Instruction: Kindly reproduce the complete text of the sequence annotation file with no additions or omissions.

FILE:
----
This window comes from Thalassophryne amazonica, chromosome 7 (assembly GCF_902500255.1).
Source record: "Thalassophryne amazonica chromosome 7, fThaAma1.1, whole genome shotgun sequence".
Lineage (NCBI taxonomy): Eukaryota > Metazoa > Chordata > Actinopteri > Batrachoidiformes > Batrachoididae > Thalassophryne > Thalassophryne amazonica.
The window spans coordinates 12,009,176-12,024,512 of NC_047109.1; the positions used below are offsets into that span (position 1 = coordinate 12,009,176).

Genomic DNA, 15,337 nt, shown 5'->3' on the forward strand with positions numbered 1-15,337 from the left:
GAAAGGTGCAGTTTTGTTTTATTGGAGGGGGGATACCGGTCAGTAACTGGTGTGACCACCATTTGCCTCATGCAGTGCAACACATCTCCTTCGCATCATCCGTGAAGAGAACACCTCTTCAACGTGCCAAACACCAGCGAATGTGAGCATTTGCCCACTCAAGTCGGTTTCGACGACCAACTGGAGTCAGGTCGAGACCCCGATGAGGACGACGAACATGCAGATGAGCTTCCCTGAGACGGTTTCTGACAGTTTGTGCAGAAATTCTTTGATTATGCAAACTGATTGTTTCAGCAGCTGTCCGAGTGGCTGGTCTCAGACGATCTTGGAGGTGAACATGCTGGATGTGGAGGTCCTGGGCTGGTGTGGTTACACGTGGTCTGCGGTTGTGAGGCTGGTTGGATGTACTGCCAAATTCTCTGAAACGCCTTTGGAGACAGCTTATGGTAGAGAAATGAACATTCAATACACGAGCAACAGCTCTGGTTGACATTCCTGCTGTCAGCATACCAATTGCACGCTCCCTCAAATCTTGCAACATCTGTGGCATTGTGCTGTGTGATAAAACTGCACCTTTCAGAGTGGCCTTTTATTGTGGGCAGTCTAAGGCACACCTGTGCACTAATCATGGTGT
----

This window comes from Thalassophryne amazonica, chromosome 7 (assembly GCF_902500255.1).
Source record: "Thalassophryne amazonica chromosome 7, fThaAma1.1, whole genome shotgun sequence".
Lineage (NCBI taxonomy): Eukaryota > Metazoa > Chordata > Actinopteri > Batrachoidiformes > Batrachoididae > Thalassophryne > Thalassophryne amazonica.
The window spans coordinates 12,009,176-12,024,512 of NC_047109.1; the positions used below are offsets into that span (position 1 = coordinate 12,009,176).

Genomic DNA, 15,337 nt, shown 5'->3' on the forward strand with positions numbered 1-15,337 from the left:
GAAAGGTGCAGTTTTGTTTTATTGGAGGGGGGATACCGGTCAGTAACTGGTGTGACCACCATTTGCCTCATGCAGTGCAACACATCTCCTTCGCATCATCCGTGAAGAGAACACCTCTTCAACGTGCCAAACACCAGCGAATGTGAGCATTTGCCCACTCAAGTCGGTTTCGACGACCAACTGGAGTCAGGTCGAGACCCCGATGAGGACGACGAACATGCAGATGAGCTTCCCTGAGACGGTTTCTGACAGTTTGTGCAGAAATTCTTTGATTATGCAAACTGATTGTTTCAGCAGCTGTCCGAGTGGCTGGTCTCAGACGATCTTGGAGGTGAACATGCTGGATGTGGAGGTCCTGGGCTGGTGTGGTTACACGTGGTCTGCGGTTGTGAGGCTGGTTGGATGTACTGCCAAATTCTCTGAAACGCCTTTGGAGACAGCTTATGGTAGAGAAATGAACATTCAATACACGAGCAACAGCTCTGGTTGACATTCCTGCTGTCAGCATACCAATTGCACGCTCCCTCAAATCTTGCAACATCTGTGGCATTGTGCTGTGTGATAAAACTGCACCTTTCAGAGTGGCCTTTTATTGTGGGCAGTCTAAGGCACACCTGTGCACTAATCATGGTGT